ARM-devices are also usable in servers, HP is rumored to bring one of the first main-stream ARM servers next month and we’ve already witnessed Pandaboards being used by Canonical to build Ubuntu for ARM. On top of that, most of the NASs we use today are using an ARM processor. Yes folks, ARM is the next big thing.

But OK, I’m wandering off. What started as a post about why Intel’s Android x86 will fail ended up being a comparison between the x86 and ARM architectures. I think x86 will be passé in the not so distant future unless Intel starts innovating. In order to make Android on the x86 architecture a success, Intel needs to make their Atom processors consume less power and offer more performance compared to their ARM equivalents. I doubt they will. You may have noticed the fact that I didn’t mention AMD in this article, that’s because I don’t know a lot about AMD and I haven’t used their technology that often, but I’m assuming it’s the same story for them too, although their APUs are doing a pretty good job.

  • There is already Android x86 http://www.android-x86.org/. And don’t forget Android is Linux based which can damn near run on anything.

  • Stephengosala

    I would def buy a powerful Dual booting Windows/Android Tablet

  • The flaw I find in your article is that you assume x86 automatically means user configurable hardware.  

    Android is (currently) for embedded systems and by definition or practice this means systems that don’t change their hardware after they are sold.  Netbooks and small laptops fall into this category, as do net tops & set top boxes like the Logitech Revue or Wii, Playstation or xBox (not that we’ll see an Android powered Microsoft product).  These are devices that can be quickly designed, mass produces and sold with existing parts, making them cheaper (volume discounts) and faster to market than their ARM based counterparts.  There is money to be made in these markets, and Intel wants us to use their existing and upcoming chips to make that money.The problem comes from trying to take a Android from the “embedded system” paradigm to the “any system” paradigm like Windows and Ubuntu.  The real market there is in “recycling” older technology to run the newer systems.  This is not likely to be a an “easy money” market, so I doubt we will see that grow.  In this part, you are right that it is a dead end.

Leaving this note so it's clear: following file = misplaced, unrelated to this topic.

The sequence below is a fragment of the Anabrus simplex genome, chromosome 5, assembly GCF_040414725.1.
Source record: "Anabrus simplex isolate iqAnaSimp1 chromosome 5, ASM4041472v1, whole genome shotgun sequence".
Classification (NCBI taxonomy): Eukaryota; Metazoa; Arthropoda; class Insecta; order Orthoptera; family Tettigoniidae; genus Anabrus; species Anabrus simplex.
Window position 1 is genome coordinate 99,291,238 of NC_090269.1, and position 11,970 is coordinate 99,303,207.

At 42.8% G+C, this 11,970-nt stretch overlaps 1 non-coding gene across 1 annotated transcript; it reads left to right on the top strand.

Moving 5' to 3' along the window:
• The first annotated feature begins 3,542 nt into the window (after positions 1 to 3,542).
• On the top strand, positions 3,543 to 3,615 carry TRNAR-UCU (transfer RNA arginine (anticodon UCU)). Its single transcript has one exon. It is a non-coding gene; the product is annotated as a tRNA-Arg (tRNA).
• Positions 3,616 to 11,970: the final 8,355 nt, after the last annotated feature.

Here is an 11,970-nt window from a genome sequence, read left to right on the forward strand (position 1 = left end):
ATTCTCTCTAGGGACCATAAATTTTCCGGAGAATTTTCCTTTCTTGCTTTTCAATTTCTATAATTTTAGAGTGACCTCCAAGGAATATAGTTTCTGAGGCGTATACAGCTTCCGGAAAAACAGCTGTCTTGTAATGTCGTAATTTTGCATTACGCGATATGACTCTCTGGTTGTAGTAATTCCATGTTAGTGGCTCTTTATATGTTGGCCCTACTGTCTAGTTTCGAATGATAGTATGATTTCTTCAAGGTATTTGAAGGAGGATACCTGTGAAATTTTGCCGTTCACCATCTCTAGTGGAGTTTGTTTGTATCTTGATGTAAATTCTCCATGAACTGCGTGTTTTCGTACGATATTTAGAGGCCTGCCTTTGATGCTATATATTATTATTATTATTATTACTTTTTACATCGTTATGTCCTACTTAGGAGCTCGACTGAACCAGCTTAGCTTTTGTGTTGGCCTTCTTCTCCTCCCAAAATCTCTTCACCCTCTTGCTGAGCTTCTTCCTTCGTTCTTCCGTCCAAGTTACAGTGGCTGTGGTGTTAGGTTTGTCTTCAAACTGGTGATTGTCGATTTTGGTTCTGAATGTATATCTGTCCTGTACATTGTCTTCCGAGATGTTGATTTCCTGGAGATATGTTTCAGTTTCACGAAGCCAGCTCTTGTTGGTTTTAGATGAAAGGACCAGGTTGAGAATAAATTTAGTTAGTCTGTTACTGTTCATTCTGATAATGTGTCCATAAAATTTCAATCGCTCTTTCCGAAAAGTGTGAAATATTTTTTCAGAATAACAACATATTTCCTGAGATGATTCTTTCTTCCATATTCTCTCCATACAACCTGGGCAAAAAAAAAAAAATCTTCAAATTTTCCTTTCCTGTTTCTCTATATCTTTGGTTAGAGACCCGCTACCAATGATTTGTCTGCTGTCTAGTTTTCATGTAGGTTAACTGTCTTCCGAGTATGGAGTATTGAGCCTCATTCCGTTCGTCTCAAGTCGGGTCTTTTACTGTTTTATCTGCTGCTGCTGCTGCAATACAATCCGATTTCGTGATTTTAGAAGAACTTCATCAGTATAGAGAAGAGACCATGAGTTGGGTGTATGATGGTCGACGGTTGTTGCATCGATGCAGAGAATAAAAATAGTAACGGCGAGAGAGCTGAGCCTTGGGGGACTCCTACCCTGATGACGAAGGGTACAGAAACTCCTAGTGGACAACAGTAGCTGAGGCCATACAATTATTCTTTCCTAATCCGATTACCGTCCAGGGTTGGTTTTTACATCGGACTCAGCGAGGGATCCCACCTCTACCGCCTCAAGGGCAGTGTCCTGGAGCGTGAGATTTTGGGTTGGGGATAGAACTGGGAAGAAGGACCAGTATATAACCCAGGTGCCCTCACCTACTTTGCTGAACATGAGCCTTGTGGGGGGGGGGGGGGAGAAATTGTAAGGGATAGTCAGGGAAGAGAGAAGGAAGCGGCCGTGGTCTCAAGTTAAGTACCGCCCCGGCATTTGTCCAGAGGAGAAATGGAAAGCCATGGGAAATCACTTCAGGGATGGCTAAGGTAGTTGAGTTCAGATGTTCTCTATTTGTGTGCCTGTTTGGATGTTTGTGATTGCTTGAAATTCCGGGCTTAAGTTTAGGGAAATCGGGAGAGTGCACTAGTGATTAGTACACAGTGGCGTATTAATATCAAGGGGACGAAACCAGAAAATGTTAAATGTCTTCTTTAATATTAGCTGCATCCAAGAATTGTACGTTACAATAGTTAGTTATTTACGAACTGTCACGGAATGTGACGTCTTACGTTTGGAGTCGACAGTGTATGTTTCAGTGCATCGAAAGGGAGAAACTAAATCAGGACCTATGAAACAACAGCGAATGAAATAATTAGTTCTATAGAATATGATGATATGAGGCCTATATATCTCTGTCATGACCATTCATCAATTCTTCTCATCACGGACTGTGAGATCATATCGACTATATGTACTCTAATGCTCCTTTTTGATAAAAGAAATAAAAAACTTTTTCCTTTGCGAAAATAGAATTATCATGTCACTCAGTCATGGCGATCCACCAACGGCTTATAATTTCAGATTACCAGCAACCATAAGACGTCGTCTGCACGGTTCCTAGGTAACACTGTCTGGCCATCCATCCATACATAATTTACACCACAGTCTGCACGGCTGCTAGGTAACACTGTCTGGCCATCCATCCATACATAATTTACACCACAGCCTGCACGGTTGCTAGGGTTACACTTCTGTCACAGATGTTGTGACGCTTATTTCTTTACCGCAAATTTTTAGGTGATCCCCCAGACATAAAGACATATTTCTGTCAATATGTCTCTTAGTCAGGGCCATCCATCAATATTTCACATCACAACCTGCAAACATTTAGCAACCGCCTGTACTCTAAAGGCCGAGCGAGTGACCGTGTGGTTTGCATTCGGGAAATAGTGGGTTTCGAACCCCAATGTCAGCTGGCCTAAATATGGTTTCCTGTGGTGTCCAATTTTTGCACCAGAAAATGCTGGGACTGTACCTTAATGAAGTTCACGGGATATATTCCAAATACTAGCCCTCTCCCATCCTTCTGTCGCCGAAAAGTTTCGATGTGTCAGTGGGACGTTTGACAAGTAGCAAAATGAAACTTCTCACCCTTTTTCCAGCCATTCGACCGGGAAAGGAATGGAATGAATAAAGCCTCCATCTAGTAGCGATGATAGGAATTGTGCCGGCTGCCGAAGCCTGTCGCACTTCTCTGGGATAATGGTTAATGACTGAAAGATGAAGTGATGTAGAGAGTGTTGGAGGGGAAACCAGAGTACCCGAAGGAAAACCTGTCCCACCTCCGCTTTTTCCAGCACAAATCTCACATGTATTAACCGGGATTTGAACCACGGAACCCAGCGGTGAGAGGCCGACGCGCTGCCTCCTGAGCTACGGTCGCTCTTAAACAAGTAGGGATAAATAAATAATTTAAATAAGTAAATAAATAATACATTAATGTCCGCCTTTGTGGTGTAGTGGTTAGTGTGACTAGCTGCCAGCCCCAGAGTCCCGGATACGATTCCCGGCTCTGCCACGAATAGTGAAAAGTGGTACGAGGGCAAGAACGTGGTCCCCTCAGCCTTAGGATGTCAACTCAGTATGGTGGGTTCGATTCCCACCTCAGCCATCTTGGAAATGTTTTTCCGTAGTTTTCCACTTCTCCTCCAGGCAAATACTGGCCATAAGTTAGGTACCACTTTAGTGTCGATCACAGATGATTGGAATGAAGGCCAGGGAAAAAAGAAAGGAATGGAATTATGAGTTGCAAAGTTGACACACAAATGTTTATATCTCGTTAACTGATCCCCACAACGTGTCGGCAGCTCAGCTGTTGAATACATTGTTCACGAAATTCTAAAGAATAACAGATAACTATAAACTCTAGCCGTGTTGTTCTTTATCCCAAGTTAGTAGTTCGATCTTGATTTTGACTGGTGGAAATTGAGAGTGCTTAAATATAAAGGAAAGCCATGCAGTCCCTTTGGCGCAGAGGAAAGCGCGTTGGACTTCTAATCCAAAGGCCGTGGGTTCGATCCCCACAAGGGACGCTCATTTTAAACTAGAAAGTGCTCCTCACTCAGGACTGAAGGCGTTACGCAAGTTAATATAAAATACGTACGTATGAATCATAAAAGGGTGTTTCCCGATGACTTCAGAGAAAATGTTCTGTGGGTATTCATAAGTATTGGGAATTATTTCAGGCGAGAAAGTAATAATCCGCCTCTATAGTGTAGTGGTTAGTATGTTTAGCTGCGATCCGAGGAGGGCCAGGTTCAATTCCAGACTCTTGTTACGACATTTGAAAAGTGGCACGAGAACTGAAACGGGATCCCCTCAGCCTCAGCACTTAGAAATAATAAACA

• Asfasdfasf

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      • Lippy Lipkowski AKA Lip

        This is a somewhat old thread, but I must say that this issue of intel vs arm is really a moot point. Regardless of the architecture that is being used, the beauty of the Android environment is the OPEN SOURCE ASPECT OF IT. I love talking about hardware, but it is not really relevant in the overall context of what is happening here with Android. Android is a computing MOVEMENT. Not just an OS. The amount of development that has gone on since this thread was fresh 10 months ago, IS SHOCKING. I mean can you say WTF twice and underline it in red and exclaim it? I mean I have an HP touchpad which was previously considered a piece of friggin stool, and now it is a VERY useful Android tablet and has some of the best specs and build quality you can get in a tablet that can run Android. The camera is not working….blah…but 6 or 7 days ago HP released the source code for their open source Web OS. Certianly this will lead to the Cyanogenmod people to fix the camera issue on the Tenderloin (HP Touchpad) rom. How could it not? The camera code is in there for anyone to see. I love the machine so much I might try to start to learn to code and get my buddy Bob to help me figure a way to garnish the proper driver to use for this camera on the Touchpad so I can get it working AND SHARE MY WORK FOR FREE WITH ANYONE WHO WANTS TO GET ONE OF THESE PIGS OFF E-GHEY FOR 150 BUCKS AND HACK IT TO ANDROID!!*&%!&*() WEEEEEEEE!!!


        This logistic I just described is what is relevant in all this Android stuff. Frankly I am shocked that Google decided to totally open source the shit. I bet there are a bunch of greedy money hungry control freak types high up at Google that are now somewhat regretting the lost profit opportunities and spying opportunities that they have let go by open sourcing Android in total. Big mistake from the globalist / elitist / money hungry pig angle.